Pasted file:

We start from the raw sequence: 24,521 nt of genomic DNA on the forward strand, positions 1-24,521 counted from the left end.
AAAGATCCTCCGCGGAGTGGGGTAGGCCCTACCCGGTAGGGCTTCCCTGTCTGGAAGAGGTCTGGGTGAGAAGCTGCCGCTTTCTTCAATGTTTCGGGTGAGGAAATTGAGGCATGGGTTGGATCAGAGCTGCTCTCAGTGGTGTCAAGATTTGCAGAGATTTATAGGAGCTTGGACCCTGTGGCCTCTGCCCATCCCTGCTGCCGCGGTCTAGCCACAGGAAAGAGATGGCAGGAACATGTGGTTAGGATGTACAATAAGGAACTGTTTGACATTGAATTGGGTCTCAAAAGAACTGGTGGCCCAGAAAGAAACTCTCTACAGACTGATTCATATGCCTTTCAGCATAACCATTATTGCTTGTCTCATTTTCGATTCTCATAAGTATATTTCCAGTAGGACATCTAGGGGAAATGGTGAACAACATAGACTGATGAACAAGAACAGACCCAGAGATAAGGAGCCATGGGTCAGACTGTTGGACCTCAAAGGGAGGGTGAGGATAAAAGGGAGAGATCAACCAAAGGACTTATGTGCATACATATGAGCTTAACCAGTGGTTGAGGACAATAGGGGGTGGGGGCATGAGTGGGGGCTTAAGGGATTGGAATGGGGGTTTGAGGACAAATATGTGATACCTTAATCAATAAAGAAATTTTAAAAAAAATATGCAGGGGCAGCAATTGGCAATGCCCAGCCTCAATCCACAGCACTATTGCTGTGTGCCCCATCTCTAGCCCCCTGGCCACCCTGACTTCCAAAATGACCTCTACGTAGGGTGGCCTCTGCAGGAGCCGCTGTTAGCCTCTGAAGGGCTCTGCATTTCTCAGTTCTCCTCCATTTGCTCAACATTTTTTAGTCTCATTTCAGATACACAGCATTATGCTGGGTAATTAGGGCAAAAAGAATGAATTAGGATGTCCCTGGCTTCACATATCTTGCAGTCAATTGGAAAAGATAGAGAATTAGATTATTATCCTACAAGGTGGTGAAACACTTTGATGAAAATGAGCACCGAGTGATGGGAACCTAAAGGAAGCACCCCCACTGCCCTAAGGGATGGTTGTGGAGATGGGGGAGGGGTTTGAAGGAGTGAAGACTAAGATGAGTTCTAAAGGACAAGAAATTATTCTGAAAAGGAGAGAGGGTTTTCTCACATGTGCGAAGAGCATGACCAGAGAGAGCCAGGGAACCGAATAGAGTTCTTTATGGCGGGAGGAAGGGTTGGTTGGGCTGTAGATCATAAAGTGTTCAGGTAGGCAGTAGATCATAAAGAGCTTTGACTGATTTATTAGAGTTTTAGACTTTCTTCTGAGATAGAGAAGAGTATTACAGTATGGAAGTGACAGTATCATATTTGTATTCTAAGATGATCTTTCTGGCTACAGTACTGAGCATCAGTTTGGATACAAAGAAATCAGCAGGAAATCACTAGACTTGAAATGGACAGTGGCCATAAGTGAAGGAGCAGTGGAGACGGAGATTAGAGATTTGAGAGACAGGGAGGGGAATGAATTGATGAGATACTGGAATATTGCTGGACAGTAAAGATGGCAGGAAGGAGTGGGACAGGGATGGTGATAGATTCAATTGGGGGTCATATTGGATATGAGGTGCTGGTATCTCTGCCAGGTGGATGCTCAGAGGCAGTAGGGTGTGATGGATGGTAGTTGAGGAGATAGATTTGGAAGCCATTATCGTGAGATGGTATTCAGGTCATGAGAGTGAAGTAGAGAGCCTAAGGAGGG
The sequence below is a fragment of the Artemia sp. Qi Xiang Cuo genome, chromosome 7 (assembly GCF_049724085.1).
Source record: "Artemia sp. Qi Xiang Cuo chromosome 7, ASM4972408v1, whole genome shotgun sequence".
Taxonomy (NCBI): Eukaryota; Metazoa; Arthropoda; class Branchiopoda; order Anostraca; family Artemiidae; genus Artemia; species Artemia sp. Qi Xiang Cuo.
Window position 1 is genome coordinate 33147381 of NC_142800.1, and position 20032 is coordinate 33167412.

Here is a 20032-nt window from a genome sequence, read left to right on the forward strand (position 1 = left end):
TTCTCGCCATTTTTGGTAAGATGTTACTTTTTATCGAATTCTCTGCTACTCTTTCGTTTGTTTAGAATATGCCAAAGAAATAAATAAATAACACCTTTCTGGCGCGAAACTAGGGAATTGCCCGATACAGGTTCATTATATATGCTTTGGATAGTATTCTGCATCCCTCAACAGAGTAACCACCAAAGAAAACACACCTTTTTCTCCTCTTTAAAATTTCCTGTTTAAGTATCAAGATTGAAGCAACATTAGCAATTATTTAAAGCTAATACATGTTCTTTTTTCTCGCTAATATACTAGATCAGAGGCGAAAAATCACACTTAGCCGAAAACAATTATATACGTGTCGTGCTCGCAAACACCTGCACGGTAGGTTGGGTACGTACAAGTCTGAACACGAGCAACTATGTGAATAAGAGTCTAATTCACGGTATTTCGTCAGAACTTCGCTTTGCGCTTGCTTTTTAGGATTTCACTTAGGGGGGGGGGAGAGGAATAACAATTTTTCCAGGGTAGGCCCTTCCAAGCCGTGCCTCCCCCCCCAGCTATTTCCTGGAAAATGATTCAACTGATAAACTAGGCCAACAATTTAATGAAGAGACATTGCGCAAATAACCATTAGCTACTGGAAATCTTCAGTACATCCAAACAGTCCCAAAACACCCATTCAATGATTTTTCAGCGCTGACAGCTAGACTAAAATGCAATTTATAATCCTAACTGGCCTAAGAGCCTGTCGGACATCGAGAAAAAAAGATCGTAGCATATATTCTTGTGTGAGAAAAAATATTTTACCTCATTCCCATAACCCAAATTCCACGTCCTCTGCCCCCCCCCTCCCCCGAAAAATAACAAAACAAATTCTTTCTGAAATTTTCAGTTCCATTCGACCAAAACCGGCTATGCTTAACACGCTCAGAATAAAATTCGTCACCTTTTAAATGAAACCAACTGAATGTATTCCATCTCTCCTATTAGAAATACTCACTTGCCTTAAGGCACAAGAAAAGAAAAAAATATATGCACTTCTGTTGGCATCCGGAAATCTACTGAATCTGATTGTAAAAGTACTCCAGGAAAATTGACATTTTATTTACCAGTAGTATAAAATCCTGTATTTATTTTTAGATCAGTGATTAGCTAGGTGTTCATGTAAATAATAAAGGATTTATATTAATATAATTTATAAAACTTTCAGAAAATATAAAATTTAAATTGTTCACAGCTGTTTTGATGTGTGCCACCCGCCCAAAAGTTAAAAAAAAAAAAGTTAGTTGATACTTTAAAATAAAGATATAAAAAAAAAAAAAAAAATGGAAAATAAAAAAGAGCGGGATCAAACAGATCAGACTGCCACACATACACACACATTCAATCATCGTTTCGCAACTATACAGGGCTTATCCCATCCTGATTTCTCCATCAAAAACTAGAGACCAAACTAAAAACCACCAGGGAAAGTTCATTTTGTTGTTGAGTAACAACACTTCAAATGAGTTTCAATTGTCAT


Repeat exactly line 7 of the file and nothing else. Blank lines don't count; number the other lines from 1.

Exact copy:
Here is a 20032-nt window from a genome sequence, read left to right on the forward strand (position 1 = left end):